The fact that the 2015 legislative session ended with the status quo having been maintained may be viewed as a victory of sorts — but alas all indications are that it may be only a temporary reprieve. Just prior to the beginning of the session
Senior State Economist Dr. Darrin Webb was asked what is the biggest problem faced by Mississippi? His answer was simple yet profound and arguably quite accurate — the status of human capital.
There was a time when human capital was viewed as a term fit only for the policy wonks. If we define human capital as the value of a human being as he/she steps up to the pay window on Friday, we open the door to consider all of the things that contribute to that worth: education, health care, nutrition, housing adequate transportation and other items that would make for a robust employee.
The cumulative value of human capital has everything to say about the nature of Mississippi’s workforce as we move forward in an increasingly more high tech world. Alarm bells are sounding in the night, however.
Consider the following conditions and predictions. Wall Street has been consistent lately in raising its estimates of the number of jobs going unfilled for lack of highly technical trained workers to fill them. That figure approaches 5 million now. It’s predicted that by 2040, forty-seven per cent of the manufacturing jobs now held by humans will be done by machines. The human who works will be those who invent and build the machines. How prepared is Mississippi to create this type of workforce?
Consider the following sampling of recent studies and rankings.
The latest assessment of employment of the Pew Charitable Trust shows Mississippi and Alaska were the only two states in the union to lose jobs in 2014. Then there is the recent Standard and Poor assessment that the much discussed income inequality gap is “dragging the economy of Mississippi to a halt.” The Washington Post, recently cited a report assessing the economic health of the states. Mississippi was in her customary last place among the 50 states ranking 49th as a state in which to earn a living, 50th in Internet access, 50th in health care, 50th in job opportunities and the 49th most educated state. The largely conservative business periodical Forbes Magazine ranked Mississippi 50th as the best state in which to do business.
Indeed the crux of the Forbes criticism was focused on the lack of potential for the development of a capable workforce for the future wave of high tech manufacturing. But perhaps the most disheartening report of all was by the Schott Foundation which examined and compared high school graduation rates for African-American and Caucasian male students. Mississippi ranked 50th with an astoundingly anemic high school graduation rate of 51% for African-American males and only 63% for Caucasian males. Enough of such depressing stories.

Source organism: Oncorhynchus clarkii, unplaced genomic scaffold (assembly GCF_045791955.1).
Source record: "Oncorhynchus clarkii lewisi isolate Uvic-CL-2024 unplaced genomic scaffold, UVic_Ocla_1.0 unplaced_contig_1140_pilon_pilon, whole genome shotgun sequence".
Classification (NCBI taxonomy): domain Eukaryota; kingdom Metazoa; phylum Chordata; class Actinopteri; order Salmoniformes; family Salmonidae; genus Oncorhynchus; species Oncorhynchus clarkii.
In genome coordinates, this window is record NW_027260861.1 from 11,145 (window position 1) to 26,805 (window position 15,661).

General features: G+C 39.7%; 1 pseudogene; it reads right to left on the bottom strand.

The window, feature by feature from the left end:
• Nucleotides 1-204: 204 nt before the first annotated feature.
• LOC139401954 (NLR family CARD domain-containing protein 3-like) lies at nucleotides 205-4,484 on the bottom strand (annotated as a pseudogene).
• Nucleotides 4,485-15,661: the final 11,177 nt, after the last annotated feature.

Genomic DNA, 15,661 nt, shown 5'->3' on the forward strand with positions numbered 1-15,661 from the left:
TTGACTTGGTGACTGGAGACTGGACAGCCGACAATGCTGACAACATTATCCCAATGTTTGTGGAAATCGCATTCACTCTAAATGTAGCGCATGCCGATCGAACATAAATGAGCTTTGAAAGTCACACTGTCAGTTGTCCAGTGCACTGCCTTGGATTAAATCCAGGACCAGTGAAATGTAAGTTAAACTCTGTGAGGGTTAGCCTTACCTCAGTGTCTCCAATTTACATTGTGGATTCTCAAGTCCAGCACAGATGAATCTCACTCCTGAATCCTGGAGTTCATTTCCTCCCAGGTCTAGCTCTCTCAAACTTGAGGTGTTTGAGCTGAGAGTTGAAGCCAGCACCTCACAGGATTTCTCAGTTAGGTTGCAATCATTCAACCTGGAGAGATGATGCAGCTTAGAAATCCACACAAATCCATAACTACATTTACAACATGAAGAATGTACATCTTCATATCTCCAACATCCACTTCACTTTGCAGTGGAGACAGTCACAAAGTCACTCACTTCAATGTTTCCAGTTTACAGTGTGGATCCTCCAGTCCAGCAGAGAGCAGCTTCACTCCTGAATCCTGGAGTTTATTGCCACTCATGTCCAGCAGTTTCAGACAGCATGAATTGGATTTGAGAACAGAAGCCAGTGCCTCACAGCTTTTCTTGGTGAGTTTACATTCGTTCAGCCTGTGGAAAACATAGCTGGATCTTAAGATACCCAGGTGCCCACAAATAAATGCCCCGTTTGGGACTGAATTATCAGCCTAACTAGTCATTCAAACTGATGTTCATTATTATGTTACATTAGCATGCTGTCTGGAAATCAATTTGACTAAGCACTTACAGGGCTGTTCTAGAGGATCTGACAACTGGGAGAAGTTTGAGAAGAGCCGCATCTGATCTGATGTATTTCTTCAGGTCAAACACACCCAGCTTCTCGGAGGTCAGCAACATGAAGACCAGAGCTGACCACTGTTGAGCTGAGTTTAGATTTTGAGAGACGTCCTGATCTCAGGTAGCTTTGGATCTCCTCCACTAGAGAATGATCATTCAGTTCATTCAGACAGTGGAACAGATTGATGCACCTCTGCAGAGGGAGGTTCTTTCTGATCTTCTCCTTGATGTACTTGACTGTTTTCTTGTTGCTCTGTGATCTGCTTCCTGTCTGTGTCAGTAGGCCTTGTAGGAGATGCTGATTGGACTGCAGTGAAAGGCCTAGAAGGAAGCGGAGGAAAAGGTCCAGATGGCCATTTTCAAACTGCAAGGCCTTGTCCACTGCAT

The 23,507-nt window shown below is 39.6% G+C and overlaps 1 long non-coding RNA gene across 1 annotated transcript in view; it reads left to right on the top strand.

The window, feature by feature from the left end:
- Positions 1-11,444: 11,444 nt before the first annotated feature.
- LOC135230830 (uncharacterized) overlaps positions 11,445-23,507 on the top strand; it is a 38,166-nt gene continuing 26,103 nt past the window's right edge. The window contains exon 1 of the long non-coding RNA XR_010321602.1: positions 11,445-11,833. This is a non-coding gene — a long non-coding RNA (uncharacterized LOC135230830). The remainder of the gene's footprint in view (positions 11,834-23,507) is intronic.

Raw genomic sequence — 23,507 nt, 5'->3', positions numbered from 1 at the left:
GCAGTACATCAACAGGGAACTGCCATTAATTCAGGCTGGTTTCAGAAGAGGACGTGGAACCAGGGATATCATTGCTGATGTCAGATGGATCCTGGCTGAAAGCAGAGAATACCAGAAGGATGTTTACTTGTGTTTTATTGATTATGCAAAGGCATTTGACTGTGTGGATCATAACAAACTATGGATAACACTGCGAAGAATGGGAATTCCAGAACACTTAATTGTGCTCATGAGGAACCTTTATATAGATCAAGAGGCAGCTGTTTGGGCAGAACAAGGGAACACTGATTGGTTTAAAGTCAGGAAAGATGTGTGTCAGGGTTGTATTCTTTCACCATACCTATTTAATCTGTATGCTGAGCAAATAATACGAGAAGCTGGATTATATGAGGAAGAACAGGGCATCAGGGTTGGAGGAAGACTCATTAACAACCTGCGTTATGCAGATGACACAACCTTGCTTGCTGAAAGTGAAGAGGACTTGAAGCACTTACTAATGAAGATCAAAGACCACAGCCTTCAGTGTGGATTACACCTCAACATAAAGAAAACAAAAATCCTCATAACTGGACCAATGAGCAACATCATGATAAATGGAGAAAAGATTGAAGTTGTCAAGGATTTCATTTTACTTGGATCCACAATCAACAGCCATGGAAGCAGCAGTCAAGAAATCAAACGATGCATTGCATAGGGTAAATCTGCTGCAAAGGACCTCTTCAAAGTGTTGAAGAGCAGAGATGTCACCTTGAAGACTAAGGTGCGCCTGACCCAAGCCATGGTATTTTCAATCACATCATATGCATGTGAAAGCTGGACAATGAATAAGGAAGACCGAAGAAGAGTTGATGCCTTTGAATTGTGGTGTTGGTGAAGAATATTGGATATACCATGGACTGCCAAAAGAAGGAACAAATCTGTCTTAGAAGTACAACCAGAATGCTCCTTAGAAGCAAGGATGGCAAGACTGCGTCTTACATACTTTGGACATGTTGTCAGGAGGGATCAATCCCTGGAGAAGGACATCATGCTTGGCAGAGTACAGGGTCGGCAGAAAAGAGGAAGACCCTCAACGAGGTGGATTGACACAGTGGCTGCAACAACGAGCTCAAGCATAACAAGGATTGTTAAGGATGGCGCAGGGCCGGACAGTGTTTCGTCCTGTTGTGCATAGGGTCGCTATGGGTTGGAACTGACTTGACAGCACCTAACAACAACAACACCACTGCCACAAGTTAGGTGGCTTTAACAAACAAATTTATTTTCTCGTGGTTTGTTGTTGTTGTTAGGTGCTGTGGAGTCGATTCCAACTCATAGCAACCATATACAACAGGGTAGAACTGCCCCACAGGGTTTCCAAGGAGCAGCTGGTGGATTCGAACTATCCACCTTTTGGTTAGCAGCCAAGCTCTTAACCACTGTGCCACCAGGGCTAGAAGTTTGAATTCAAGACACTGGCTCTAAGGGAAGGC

With that data in mind, there is little wonder educators and advocates of education funding recoil in horror at efforts to pass major tax cuts at the state level. The reaction is similar when Mississippi policy makers join the chorus demanding major federal budget cutting in order to balance the federal budget, whose revenues comprise over 40% of the Mississippi budget. Since Mississippi receives between $2.75 and $3 for every dollar we send to Washington, a combined major reduction in revenue generated at the state level with a significant cut in federal dollars headed to the states is a cause for panic by those concerned with enhancing the value of human capital in Mississippi.
Indeed and ironically the only set of circumstances that would make these massive revenue cuts survivable would be a major expansion of human capital and hence a broadly increased value of Mississippi’s workforce.
Such cannot be accomplished until the task of climbing off of the bottom is underway. Development begins with early childhood and includes education, healthcare and so much more and it won’t be cheap or easy. The 2015 Mississippi Legislature slowed the free fall but the train is gaining speed as it leaves the station. The 2016 Legislature will have its work cut out for it.
The Dispatch Editorial Board is made up of publisher Peter Imes, columnist Slim Smith, managing editor Zack Plair and senior newsroom staff.
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